After working for some of North America’s leading brands, Kim Bennett was inspired to start AtlasGuru, a publishing platform where travellers can share their stories and misadventures. During our interview, Kim discusses her own experience in the marketing industry, the value of self-authoring platforms to travellers, and how these websites can ultimately democratize the travel writing industry.
What inspired you to start AtlasGuru?
I love to travel and explore this incredible planet. In particular, I enjoy researching and daydreaming about travel. While I always include experts in my research, like Lonely Planet, Afar, or Rick Steves, I’ve always struggled to find detailed itinerary suggestions from real people without having to dig through cumbersome online forums. Even then, it’s difficult to get the context of a region without maps and images. Travel is all about locations and the vibe of the culture—you need maps and images to convey that when you’re researching.
I’ve also found that few resources provide the authentic practical advice that travellers crave, like trip highlights (and low lights), the essential items to pack, and what they would have changed about their trip if they could do it again.
But the biggest challenge is that the travel industry is obsessively focused on bookings and reviews. There is an ocean of detailed information on restaurants and hotels, but this isn’t helpful when you start planning a trip and you’re trying to figure out which cities to visit during your 10 days in Europe. When you start travel research, you need to see the big picture and get the lay of land. Yet, most travel sites want to tell you which hotel to book in a city before you even determine if it’s a worthwhile part of your itinerary.
What was your previous experience in the travel and marketing space?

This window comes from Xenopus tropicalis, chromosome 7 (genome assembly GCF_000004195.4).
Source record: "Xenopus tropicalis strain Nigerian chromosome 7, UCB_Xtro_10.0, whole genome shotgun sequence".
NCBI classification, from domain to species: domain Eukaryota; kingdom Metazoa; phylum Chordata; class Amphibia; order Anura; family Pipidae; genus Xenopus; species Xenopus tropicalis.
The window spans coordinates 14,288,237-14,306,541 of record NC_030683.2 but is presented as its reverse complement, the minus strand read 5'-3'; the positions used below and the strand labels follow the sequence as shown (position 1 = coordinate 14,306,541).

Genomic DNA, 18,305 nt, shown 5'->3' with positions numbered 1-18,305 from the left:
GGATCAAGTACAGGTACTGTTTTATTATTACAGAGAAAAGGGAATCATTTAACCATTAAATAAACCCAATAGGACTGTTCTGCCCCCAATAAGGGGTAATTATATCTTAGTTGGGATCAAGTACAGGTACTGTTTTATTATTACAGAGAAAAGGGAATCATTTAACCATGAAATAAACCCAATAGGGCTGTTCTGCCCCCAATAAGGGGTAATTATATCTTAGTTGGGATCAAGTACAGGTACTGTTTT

As a traveler, I’ve visited 24 countries across 6 continents and I’m just getting started. Travel has always been a big part of my life. Professionally, I’ve led marketing teams for some great retail brands, like Nordstrom, Amazon, Martha Stewart and Conde Nast. This taught me how to listen to the nuance of customers’ needs and craft a top-notch digital experience. With AtlasGuru, we’ve spent hours interviewing travellers about their experience using the platform, and we make weekly updates based on this invaluable input.
How do you think self-authoring platforms will shape the travel writing industry?
People have so many amazing travel stories that they want to share, but setting up and managing a blog is way too much work for most would-be writers. Plus, blogs are built for long form articles, not travel stories—they struggle to do a good job of conveying the richness of travel, which requires tying together maps, images and itineraries to provide critical context. Purpose-built travel authoring platforms like AtlasGuru open up the playing field to a new category of travel writers, giving them a visually engaging platform to showcase their adventures, and letting them focus on the story rather than the technology. In many ways it democratizes travel writing.
How do you think self-authoring platforms will shape the way people travel? Does this align with other travel trends?
It’s incredibly valuable to read travel stories and advice from a non-biased person. I still find guide books and travel publishers useful, but having authentic voices sharing their highs and lows of a trip are what I find most helpful. Trip Advisor really catapulted this concept in the hotel review space, and Medium with their long form storytelling. Self-authoring platforms definitely shape the way people travel—it’s already proven with the explosion of travel bloggers. It’s exciting to see AtlasGuru grow and evolve in this space by gathering a huge collection of travel stories in one location, and in a format that’s easy to search and find inspiration.